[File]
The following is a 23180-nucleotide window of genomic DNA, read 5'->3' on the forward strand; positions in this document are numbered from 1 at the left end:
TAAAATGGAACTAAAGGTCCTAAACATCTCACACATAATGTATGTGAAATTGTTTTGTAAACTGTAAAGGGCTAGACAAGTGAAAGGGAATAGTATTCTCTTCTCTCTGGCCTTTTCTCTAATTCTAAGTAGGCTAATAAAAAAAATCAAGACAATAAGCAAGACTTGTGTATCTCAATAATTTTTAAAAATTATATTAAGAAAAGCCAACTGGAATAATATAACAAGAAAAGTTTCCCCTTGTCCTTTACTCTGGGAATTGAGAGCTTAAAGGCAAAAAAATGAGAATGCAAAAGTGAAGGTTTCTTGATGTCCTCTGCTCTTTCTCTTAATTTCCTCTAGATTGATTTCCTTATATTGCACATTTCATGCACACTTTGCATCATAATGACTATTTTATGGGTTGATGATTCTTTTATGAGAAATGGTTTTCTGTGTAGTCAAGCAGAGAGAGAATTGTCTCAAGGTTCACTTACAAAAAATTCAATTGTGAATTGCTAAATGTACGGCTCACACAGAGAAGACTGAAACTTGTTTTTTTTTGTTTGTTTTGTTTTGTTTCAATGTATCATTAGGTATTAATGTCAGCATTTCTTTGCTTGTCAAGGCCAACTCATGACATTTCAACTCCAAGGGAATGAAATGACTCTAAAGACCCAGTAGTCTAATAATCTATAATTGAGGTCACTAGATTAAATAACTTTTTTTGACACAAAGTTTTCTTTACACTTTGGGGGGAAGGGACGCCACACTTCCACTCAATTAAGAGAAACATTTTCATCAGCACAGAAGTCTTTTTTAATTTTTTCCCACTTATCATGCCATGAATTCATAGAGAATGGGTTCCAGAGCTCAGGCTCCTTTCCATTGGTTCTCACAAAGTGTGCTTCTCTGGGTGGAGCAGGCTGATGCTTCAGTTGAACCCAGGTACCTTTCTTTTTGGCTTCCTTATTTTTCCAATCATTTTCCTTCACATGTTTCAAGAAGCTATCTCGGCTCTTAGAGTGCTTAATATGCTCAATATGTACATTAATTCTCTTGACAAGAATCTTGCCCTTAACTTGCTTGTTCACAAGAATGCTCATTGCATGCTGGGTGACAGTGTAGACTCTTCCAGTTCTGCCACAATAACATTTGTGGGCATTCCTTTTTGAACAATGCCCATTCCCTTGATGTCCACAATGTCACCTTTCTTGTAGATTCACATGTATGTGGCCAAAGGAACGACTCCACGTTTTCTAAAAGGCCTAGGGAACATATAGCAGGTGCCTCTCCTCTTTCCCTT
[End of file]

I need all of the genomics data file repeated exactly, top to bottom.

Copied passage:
The following is a 23180-nucleotide window of genomic DNA, read 5'->3' on the forward strand; positions in this document are numbered from 1 at the left end:
TAAAATGGAACTAAAGGTCCTAAACATCTCACACATAATGTATGTGAAATTGTTTTGTAAACTGTAAAGGGCTAGACAAGTGAAAGGGAATAGTATTCTCTTCTCTCTGGCCTTTTCTCTAATTCTAAGTAGGCTAATAAAAAAAATCAAGACAATAAGCAAGACTTGTGTATCTCAATAATTTTTAAAAATTATATTAAGAAAAGCCAACTGGAATAATATAACAAGAAAAGTTTCCCCTTGTCCTTTACTCTGGGAATTGAGAGCTTAAAGGCAAAAAAATGAGAATGCAAAAGTGAAGGTTTCTTGATGTCCTCTGCTCTTTCTCTTAATTTCCTCTAGATTGATTTCCTTATATTGCACATTTCATGCACACTTTGCATCATAATGACTATTTTATGGGTTGATGATTCTTTTATGAGAAATGGTTTTCTGTGTAGTCAAGCAGAGAGAGAATTGTCTCAAGGTTCACTTACAAAAAATTCAATTGTGAATTGCTAAATGTACGGCTCACACAGAGAAGACTGAAACTTGTTTTTTTTTGTTTGTTTTGTTTTGTTTCAATGTATCATTAGGTATTAATGTCAGCATTTCTTTGCTTGTCAAGGCCAACTCATGACATTTCAACTCCAAGGGAATGAAATGACTCTAAAGACCCAGTAGTCTAATAATCTATAATTGAGGTCACTAGATTAAATAACTTTTTTTGACACAAAGTTTTCTTTACACTTTGGGGGGAAGGGACGCCACACTTCCACTCAATTAAGAGAAACATTTTCATCAGCACAGAAGTCTTTTTTAATTTTTTCCCACTTATCATGCCATGAATTCATAGAGAATGGGTTCCAGAGCTCAGGCTCCTTTCCATTGGTTCTCACAAAGTGTGCTTCTCTGGGTGGAGCAGGCTGATGCTTCAGTTGAACCCAGGTACCTTTCTTTTTGGCTTCCTTATTTTTCCAATCATTTTCCTTCACATGTTTCAAGAAGCTATCTCGGCTCTTAGAGTGCTTAATATGCTCAATATGTACATTAATTCTCTTGACAAGAATCTTGCCCTTAACTTGCTTGTTCACAAGAATGCTCATTGCATGCTGGGTGACAGTGTAGACTCTTCCAGTTCTGCCACAATAACATTTGTGGGCATTCCTTTTTGAACAATGCCCATTCCCTTGATGTCCACAATGTCACCTTTCTTGTAGATTCACATGTATGTGGCCAAAGGAACGACTCCACGTTTTCTAAAAGGCCTAGGGAACATATAGCAGGTGCCTCTCCTCTTTCCCTT